Three non-winters have brought about changes Up North. In a recent column I brought up the touchy subject of rats, and how they’ve proliferated beyond their customary waterfront habitats. And speaking of pests, the Alaska Dispatch reported this past weekend that a team of biologists and vets have recently found five non-native ticks on Alaska dogs and people. With the mild weather we’ve been having, Alaskans are vulnerable to Rocky Mountain Spotted Fever and Lyme disease.
On a cheerier note, the Alaska State Fair, which started last Thursday and is home to giant fruits and vegetables, has seen record-breaking entries this summer. A cucumber weighing in at 20 pounds, broke the old state record, set in 1990, of 8 pounds. Then there’s the 7.15-pound tomato that beat the previous record of 4.5 pounds.
What’s interesting here is that warm weather and new technology such as hoophouses and grow tunnels are igniting interest in gardening and local produce across the state. It’s not just about cabbages, turnips, beets, onions and carrots. Warm-weather crops like cucumbers, winter squash, tomatoes, bell peppers, corn and even melons have growers experimenting with methods like grafting and hydroponics.
But how long with this warm weather continue? This past winter we experienced one of the strongest El Niño events on record, according to the National Weather Service. As we shift from a strong El Niño into a neutral one, there is a 75 percent chance of La Niña during the fall and winter of 2016-17.
To explain, El Niño is characterized by prolonged warmer than normal sea surface temperatures at the equator. La Niña is the opposite, where sea surface temperatures are cooler than normal for an extended period. Now, even though we are far away from the equator, El Niño and La Niña impact every spot on the planet.
In June, Rick Thoman, NWS Climate Sciences and Services Manager for the Alaska Region, reported on KTUU that, “La Niña winters for Alaska over much of the state are much more likely to be significantly cooler than normal especially compared to El Niño events, such as we just coming out of.”
If you believe The Old Farmer’s Almanac weather predictions (said to be 80 percent accurate), this winter will be milder than normal, with the coldest period in early January (no surprise there). Precipitation will be near to below normal, with snowfall above normal in the Panhandle, and below normal elsewhere. The snowiest periods will be in mid-November, mid-December, and mid-January in the north and central parts of the state; and mid-November, mid-December, late January for the south.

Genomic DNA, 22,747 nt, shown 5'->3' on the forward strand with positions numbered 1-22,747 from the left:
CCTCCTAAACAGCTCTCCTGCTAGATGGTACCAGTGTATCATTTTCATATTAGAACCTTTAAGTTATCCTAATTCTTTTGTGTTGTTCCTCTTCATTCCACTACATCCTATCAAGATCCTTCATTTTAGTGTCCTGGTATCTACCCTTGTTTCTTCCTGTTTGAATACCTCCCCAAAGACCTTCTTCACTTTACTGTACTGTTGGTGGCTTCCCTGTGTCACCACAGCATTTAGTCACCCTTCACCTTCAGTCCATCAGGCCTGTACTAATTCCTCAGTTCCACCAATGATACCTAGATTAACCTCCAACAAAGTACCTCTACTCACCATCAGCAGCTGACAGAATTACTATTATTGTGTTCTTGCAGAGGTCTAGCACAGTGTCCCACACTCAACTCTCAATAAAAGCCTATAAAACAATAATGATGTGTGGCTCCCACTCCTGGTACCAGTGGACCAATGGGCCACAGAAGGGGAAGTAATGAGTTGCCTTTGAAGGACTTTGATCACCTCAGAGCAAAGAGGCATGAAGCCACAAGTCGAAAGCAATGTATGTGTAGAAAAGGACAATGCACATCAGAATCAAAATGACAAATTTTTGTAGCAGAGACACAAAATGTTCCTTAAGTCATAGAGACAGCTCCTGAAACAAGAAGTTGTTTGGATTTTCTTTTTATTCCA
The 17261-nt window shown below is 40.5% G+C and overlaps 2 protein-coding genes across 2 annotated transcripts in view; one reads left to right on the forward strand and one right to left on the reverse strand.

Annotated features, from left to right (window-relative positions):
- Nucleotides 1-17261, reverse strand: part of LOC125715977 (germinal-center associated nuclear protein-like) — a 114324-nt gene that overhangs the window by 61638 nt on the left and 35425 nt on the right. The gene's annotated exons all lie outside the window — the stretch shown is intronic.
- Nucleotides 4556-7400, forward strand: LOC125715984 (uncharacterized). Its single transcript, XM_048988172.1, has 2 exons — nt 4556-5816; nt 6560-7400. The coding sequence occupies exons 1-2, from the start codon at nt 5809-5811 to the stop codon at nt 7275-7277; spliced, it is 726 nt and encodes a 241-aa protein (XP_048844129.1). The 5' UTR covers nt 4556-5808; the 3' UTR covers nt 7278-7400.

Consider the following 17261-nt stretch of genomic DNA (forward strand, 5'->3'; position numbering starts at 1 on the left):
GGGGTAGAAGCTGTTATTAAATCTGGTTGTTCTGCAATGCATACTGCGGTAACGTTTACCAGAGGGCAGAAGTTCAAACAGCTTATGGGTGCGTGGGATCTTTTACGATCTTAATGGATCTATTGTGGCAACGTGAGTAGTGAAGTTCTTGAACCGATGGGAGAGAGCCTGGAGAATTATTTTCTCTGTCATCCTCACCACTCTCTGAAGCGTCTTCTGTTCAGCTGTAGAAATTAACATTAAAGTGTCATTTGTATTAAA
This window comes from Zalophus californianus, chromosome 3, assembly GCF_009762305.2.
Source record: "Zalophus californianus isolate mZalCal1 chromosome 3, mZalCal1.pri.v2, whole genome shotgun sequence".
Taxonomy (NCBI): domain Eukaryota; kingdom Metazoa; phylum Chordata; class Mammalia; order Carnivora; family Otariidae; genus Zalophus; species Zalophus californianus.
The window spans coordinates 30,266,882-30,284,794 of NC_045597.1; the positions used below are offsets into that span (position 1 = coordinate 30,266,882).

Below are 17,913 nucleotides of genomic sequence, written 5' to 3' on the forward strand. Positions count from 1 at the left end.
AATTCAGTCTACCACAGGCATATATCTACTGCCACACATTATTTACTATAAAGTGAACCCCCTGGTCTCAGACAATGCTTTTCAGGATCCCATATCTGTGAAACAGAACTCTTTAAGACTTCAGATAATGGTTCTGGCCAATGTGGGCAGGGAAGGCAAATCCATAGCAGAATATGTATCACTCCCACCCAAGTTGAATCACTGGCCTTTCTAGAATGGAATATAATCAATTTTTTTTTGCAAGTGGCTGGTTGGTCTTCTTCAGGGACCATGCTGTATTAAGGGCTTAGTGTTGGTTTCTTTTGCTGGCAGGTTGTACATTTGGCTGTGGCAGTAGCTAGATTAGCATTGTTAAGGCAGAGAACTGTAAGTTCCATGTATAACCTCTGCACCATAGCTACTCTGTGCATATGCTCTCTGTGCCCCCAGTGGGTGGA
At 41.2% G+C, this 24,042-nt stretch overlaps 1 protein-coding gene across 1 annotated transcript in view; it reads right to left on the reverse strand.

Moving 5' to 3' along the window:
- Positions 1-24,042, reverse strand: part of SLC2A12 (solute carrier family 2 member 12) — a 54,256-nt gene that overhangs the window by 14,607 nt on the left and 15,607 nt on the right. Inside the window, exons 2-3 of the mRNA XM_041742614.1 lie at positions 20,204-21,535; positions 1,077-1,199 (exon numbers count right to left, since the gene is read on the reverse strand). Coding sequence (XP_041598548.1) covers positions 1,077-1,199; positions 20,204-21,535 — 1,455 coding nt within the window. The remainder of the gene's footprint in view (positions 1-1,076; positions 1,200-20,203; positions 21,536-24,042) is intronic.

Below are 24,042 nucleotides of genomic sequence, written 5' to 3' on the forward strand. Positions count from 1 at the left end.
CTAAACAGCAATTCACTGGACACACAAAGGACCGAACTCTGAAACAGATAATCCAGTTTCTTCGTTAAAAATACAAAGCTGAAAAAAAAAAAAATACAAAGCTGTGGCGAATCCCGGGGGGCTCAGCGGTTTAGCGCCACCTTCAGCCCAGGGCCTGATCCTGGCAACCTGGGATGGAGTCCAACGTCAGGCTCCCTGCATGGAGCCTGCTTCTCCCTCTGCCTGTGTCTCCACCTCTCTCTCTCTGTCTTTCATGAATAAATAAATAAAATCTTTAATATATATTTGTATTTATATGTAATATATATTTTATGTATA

Where Kodiak Island fits into all that, I’m not sure, but I’ll give you a few projects to work on between now and winter.
Harvest fresh herbs: Pick oregano, chives, thyme, sage, basil and other aromatic herbs for making into vinegars, lotions, salves and dried culinary seasonings. An abundance of parsley, cilantro, garlic scapes (flower stalks) and spinach easily translates into a perky pesto sauce which you can store in the freezer.
Sow another crop of spinach and gourmet lettuce. They might not reach full size, what with dwindling daylight, but you will get a crop of gourmet greens.
Transplant perennials. I’ve touched on this before, but I want to emphasize that late summer’s warm soil is an invitation to get that clump of promised delphiniums or blue poppies that your neighbor promised. Is this a good time to divide and transplant rhubarb? Every source I’ve come across says that spring is best. My thought is why not try dividing and transplanting a clump now (keep it well watered) to see what happens?
Build or expand your compost bins. A bin that measures at least 3-by-3-by-3 feet in size is ideal. In a nutshell, mix up brown and green materials (and kitchen scraps), dampen them if needed and turn the pile periodically to maintain aerobic conditions. Keep the pile sheltered from rain. You can also directly compost kitchen scraps, such as vegetables, fruit bits, rice and eggshells directly by burying them in the garden. This is called “posthole” composting. And with this month’s low tides, visit the beaches for a tote of seaweed. Remember, compost is the answer to all garden woes and to get a leg-up on next spring, fall is the best time to add improvements to your soil.
Support local retailers: Take advantage of late summer sales.
Prune spent perennial plants and stake up still growing ones against fall winds.
Put up food: Now is the time to make pickles, relishes, kim chee, sauerkraut, freezer jam, conserves, fruit leather, smoked and canned fish, wine, salt cod, marmalade and cheese.
So what kind of exotic vegetables are being grown in Kodiak? Will we see giant tomatoes and cucumbers? Be sure to stop by the Kodiak Rodeo and State Fair this weekend to see for yourself. The extended weather forecast is calling for partly sunny with a chance of showers.
To connect with local gardeners and growers, visit the Kodiak Growers Facebook page and local farmers’ markets. To contact Marion, send her an email (firstname.lastname@example.org), or head over to Facebook, Instagram at marion_owen_photography.com or her blog at marionowen.wordpress.com. Or pick up the phone, 907-486-5079.